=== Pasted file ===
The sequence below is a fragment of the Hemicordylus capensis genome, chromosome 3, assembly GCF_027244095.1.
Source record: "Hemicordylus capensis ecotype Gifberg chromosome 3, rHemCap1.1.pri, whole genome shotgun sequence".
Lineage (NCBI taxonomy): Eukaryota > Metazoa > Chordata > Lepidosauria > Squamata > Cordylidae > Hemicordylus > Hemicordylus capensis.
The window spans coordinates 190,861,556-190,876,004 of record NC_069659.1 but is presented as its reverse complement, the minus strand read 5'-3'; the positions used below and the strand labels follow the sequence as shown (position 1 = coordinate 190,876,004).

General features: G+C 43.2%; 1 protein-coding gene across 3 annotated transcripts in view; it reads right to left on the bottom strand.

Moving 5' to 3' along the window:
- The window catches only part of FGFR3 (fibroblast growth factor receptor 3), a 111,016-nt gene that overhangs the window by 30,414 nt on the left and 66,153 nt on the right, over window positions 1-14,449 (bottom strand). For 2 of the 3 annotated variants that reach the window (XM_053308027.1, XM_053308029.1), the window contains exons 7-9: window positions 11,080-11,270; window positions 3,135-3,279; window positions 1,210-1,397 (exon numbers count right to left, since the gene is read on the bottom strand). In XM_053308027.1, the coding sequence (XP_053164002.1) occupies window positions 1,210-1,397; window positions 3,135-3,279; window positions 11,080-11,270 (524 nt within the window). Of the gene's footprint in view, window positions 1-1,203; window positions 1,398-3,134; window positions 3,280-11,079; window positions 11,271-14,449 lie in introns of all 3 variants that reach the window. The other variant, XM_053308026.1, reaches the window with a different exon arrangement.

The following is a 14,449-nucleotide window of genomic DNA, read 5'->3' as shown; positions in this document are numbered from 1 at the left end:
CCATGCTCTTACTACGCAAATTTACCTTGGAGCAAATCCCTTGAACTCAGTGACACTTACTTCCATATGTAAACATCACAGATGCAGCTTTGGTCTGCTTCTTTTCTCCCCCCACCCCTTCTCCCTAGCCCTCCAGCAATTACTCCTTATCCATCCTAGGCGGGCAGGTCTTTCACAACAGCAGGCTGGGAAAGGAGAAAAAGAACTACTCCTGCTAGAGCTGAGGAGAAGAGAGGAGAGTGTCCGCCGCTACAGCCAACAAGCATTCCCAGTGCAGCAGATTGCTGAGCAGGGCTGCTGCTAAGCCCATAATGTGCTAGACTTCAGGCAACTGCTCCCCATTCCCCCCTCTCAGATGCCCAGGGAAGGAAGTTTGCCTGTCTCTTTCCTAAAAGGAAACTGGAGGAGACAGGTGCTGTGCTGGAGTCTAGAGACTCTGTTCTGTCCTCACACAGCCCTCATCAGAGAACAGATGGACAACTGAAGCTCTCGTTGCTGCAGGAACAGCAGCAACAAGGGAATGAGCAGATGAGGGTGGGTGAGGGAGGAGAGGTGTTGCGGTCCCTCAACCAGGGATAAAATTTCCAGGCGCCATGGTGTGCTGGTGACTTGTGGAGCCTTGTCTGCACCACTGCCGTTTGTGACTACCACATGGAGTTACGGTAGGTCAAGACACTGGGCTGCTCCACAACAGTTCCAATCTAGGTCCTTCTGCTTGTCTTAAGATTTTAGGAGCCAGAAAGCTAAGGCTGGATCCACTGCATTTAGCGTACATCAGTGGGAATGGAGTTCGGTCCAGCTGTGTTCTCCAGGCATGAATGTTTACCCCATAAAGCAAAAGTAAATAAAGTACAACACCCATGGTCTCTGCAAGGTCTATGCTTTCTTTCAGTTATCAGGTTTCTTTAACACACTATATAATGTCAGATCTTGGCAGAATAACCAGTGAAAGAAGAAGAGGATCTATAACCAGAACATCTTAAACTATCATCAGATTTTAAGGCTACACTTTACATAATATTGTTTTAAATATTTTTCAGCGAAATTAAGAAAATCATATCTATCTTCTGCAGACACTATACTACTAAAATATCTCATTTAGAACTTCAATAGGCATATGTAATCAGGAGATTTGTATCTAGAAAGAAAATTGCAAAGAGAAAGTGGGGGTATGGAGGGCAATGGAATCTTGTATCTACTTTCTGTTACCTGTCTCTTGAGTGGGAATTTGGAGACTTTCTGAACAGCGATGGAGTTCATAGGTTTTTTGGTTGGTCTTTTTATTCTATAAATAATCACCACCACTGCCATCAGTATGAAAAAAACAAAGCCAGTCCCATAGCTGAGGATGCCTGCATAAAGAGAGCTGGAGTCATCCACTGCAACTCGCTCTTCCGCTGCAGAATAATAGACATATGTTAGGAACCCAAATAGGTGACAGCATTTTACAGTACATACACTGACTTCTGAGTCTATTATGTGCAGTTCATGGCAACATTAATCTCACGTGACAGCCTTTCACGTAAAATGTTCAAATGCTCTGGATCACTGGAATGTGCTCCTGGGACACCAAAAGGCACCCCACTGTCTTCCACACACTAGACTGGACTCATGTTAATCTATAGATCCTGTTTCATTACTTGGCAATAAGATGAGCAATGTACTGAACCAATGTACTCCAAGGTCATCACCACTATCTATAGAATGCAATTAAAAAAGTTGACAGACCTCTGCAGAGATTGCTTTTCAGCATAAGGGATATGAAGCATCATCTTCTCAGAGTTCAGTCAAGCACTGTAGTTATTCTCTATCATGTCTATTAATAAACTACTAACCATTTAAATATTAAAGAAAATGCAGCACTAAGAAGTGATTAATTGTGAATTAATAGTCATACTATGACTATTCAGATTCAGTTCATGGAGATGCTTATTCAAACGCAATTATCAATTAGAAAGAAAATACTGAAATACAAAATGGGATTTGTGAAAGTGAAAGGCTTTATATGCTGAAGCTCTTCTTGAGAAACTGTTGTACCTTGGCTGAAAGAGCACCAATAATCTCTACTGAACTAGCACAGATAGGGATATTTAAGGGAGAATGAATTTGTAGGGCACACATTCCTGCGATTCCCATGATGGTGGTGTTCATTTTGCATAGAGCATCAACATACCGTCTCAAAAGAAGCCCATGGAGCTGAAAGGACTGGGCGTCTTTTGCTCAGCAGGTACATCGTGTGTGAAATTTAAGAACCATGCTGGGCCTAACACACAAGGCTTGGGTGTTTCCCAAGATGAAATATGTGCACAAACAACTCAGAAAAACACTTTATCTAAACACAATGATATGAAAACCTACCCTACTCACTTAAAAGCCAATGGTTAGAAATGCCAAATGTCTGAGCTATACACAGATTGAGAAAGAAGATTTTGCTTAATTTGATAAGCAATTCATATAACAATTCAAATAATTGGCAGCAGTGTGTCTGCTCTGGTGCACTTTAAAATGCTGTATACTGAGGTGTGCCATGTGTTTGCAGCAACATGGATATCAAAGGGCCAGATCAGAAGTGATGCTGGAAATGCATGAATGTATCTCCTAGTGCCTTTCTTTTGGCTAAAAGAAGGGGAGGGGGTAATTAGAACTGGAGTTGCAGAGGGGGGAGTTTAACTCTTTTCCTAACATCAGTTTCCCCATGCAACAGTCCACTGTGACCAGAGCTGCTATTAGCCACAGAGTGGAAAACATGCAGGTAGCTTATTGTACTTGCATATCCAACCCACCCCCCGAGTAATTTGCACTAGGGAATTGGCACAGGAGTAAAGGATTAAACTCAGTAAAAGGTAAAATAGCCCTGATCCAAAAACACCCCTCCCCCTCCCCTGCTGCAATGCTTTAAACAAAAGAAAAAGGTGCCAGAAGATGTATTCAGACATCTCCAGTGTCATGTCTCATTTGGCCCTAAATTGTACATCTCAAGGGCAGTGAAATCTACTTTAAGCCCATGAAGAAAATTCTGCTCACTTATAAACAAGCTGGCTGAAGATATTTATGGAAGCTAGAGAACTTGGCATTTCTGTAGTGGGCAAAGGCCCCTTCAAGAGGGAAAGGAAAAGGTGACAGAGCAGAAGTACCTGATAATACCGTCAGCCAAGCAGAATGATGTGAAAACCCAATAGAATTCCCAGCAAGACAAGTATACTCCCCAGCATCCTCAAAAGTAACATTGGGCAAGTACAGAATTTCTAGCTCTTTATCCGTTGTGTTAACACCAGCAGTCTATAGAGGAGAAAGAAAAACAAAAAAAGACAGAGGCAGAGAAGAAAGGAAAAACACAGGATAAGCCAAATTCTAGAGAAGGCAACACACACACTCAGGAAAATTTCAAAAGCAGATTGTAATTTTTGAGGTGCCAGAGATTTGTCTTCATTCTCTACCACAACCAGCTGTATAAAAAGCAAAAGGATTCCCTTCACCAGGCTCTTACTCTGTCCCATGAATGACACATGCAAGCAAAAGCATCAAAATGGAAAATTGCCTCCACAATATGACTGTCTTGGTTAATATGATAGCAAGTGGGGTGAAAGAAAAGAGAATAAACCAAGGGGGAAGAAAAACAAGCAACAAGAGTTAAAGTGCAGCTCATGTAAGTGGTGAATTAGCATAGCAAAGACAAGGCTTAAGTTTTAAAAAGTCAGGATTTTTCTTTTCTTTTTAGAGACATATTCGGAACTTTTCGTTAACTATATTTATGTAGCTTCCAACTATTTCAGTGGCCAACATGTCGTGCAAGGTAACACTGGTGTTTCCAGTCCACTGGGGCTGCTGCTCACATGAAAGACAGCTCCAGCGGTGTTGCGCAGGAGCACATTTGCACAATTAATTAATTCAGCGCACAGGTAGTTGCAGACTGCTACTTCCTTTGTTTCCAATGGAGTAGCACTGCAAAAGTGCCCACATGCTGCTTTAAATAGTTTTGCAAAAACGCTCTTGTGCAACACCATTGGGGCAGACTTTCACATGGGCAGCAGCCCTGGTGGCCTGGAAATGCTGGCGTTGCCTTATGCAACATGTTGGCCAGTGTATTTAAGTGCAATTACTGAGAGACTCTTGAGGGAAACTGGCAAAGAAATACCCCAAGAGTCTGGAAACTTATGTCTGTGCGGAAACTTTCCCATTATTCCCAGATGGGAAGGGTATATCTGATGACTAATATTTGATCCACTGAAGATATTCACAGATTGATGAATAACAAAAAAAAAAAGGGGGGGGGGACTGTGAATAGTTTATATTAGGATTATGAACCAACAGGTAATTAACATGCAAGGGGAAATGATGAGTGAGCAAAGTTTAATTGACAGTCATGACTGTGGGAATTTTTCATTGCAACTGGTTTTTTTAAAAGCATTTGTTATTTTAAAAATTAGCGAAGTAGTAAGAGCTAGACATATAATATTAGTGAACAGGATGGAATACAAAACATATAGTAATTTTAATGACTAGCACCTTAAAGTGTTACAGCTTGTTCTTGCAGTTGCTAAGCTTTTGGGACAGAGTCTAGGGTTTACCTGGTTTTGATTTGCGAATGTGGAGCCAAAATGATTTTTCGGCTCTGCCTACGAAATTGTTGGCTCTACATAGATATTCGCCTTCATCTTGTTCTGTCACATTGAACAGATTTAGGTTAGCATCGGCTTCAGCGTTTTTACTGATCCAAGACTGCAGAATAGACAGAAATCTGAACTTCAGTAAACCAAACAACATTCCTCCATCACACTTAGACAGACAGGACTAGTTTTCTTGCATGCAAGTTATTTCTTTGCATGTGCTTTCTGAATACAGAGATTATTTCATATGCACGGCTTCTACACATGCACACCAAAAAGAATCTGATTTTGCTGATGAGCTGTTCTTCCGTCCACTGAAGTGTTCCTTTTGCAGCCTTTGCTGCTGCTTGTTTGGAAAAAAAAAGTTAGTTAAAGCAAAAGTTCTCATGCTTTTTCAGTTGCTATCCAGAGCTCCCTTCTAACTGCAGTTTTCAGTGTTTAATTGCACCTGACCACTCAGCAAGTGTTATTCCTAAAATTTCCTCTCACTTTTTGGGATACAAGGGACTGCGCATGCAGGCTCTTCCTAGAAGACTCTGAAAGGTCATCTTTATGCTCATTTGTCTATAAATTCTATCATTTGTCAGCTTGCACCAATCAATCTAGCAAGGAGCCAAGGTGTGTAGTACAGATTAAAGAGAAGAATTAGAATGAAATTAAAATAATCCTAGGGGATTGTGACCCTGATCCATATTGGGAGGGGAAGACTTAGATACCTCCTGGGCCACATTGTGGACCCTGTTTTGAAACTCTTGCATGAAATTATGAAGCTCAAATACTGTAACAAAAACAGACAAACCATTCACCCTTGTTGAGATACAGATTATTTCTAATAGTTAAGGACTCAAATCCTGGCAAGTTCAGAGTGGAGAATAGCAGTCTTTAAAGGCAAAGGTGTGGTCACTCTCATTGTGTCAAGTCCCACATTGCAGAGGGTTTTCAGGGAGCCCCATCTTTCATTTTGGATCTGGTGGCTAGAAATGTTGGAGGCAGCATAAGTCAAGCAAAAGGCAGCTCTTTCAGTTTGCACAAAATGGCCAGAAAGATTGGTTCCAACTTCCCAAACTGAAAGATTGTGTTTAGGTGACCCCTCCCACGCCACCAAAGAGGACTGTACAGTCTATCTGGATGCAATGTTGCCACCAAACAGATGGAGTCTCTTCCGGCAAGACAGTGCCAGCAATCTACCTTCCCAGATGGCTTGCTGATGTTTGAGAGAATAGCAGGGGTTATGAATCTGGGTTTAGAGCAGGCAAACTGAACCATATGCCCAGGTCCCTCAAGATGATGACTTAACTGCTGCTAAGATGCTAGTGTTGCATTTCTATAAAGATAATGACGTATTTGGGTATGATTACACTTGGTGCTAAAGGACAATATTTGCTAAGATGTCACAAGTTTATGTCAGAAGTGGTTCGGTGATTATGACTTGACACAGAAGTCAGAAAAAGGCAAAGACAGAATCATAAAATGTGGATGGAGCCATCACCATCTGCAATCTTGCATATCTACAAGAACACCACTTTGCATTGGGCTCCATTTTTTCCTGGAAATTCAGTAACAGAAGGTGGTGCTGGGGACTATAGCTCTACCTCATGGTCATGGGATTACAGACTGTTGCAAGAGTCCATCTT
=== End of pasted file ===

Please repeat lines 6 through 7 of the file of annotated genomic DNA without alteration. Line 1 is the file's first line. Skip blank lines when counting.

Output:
Moving 5' to 3' along the window:
- The window catches only part of FGFR3 (fibroblast growth factor receptor 3), a 111,016-nt gene that overhangs the window by 30,414 nt on the left and 66,153 nt on the right, over window positions 1-14,449 (bottom strand). For 2 of the 3 annotated variants that reach the window (XM_053308027.1, XM_053308029.1), the window contains exons 7-9: window positions 11,080-11,270; window positions 3,135-3,279; window positions 1,210-1,397 (exon numbers count right to left, since the gene is read on the bottom strand). In XM_053308027.1, the coding sequence (XP_053164002.1) occupies window positions 1,210-1,397; window positions 3,135-3,279; window positions 11,080-11,270 (524 nt within the window). Of the gene's footprint in view, window positions 1-1,203; window positions 1,398-3,134; window positions 3,280-11,079; window positions 11,271-14,449 lie in introns of all 3 variants that reach the window. The other variant, XM_053308026.1, reaches the window with a different exon arrangement.